The seat of Hasluck, covering Perth’s northeast and held by Liberal Indigenous Affairs Minister Ken Wyatt on a 5.9 per cent margin, will also be closely watched on election night, as will the seat of Swan, which is held by the Liberals on a 3.2 per cent margin.

Northern Territory:



The seat of Lingiari covers more than 99 per cent of the Northern Territory, encompassing some 1.3 million square kilometres.

The vast electorate covers population centres Alice Springs and Katherine, as well as remote communities throughout the NT.
The Labour-held seat is facing the retirement of long-serving member Warren Snowdon, who has represented the seat for more than two decades.
Labor’s new candidate is former Deputy Chief Minister Marion Scrymgour — the first Indigenous woman elected to the NT parliament.
She’ll be up against Damien Ryan, who served as mayor of Alice Springs for 13 years.

Labor also holds the other NT seat of Solomon on a tight 3.1 per cent margin.

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The seat of Flynn takes in the regional centre of Gladstone, as well as the mining regions of Mount Morgan, Monto, Biloela, Moura, Blackwater, and Emerald.

The seat is currently held by Liberal National Party MP Ken O’Dowd, who announced his retirement earlier this year. It will now be contested by Colin Boyce, a former LNP state MP.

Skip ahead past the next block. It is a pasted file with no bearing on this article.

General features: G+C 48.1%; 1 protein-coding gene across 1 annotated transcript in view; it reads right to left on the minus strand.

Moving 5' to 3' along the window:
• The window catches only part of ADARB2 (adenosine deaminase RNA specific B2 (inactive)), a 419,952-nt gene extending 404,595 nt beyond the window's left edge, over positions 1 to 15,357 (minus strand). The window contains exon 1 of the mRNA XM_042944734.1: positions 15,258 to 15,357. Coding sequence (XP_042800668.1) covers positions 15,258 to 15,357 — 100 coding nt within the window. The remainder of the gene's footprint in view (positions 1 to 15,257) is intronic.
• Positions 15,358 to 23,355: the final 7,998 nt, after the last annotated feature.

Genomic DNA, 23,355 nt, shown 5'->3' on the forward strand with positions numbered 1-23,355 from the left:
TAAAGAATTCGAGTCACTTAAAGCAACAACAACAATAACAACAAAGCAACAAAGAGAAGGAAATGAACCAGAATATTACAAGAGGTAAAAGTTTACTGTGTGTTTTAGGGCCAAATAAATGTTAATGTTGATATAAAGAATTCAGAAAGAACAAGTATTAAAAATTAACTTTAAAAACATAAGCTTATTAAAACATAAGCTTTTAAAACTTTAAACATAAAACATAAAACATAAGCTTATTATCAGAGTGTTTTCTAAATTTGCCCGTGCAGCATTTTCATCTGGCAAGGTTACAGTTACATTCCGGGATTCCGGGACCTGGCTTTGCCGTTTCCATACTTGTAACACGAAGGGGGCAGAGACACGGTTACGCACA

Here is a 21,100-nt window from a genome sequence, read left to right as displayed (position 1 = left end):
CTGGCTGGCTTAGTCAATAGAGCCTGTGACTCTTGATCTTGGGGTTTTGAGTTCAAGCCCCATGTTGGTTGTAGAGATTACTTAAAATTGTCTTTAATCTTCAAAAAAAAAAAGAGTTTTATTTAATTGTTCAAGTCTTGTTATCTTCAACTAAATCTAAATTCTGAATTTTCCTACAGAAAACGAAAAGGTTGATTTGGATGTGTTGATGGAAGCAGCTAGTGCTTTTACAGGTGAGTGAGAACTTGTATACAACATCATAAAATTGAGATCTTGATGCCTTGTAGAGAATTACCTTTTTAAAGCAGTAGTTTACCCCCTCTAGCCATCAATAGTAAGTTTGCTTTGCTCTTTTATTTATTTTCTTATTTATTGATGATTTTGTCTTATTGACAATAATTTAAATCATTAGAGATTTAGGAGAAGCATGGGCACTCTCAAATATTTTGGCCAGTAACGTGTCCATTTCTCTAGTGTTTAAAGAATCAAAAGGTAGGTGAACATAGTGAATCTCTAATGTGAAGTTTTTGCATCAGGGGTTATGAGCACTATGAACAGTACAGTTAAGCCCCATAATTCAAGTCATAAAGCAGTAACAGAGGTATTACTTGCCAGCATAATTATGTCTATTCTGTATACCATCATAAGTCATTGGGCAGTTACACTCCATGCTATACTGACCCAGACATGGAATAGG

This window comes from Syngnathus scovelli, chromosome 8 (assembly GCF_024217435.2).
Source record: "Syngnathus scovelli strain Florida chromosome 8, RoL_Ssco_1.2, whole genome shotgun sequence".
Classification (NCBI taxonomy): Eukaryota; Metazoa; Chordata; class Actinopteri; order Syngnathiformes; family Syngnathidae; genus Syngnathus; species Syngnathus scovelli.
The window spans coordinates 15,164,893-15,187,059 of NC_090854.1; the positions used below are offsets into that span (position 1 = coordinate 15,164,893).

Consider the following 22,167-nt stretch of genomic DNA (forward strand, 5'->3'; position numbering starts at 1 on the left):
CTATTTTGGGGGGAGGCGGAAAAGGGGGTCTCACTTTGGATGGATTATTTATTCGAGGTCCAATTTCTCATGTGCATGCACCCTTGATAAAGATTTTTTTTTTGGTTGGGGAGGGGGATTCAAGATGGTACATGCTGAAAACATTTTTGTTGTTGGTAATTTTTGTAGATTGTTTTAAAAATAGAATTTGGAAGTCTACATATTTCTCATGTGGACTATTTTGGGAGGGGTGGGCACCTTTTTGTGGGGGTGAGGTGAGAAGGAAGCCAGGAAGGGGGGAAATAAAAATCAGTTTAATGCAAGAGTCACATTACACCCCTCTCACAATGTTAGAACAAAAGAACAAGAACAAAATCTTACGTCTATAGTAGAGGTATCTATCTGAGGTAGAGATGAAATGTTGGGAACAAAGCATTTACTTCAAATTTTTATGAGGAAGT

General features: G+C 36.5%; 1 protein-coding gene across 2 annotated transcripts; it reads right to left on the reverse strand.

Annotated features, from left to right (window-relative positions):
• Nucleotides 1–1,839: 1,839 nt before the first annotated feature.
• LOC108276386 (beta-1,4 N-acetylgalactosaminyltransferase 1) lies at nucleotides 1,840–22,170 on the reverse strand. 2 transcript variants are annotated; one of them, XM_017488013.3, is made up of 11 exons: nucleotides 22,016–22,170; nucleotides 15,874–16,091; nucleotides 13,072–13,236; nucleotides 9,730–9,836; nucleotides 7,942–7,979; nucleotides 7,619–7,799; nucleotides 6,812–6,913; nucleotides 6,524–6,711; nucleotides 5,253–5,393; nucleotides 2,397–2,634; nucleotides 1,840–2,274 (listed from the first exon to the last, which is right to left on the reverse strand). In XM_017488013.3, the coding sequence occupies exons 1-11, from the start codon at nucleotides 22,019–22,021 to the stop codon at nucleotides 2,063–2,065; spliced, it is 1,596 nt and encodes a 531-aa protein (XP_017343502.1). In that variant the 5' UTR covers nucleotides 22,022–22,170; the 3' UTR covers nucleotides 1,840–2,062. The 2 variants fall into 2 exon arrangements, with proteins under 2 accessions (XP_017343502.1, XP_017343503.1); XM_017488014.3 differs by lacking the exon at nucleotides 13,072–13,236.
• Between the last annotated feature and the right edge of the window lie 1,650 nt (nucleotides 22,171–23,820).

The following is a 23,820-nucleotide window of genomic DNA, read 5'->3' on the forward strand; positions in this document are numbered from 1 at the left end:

Labor has selected Matt Burnett, the current Gladstone Mayor.
Both major parties have tried to sell their climate change policies in the seat as chances for job creation in an attempt to ease concerns over the prospect of a shift to net zero emissions by 2050.



The seat of Brisbane, which covers the city’s inner-city suburbs on the northern side of the Brisbane River to its western suburbs, could be one of the most unpredictable and faces a three-horse race.

Liberal National Party MP Trevor Evans is up against Labor’s candidate Madonna Jarrett, who has experience as a policy advisor in state politics as well as working in public affairs and crisis management.
But Greens candidate Stephen Bates will also be contesting the seat, with the party hopeful its increasing vote in Queensland could result in a win in Brisbane.
The Greens are seeking to secure a second seat in the House of Representatives to improve its chances of holding the balance of power in the event of a hung parliament.

The inner Brisbane seat of Griffith, held by Labor on a 2.9 per cent margin, is also being targeted by the Greens.

Challenges from ‘teal’ independents

A number of Liberal MPs are also facing credible challenges from so-called teal independents across the country.
Several female candidates are seeking to capitalise on voter sentiment on issues such as climate change and concerns around integrity in politics.

Some independent candidates have united in adopting the teal colour, made famous by former Olympic medallist Zali Steggall’s campaign to unseat Tony Abbott in the Sydney seat of Warringah at the last election.


Liberal-held seats, including Kooyong in Melbourne’s inner-east held by Treasurer Josh Frydenberg; Goldstein, south of Melbourne, and North Sydney, Mackellar and Wentworth taking in Sydney’s eastern suburbs, are all facing challenges.

But the independents still face a significant task trying to lure support away from the major parties.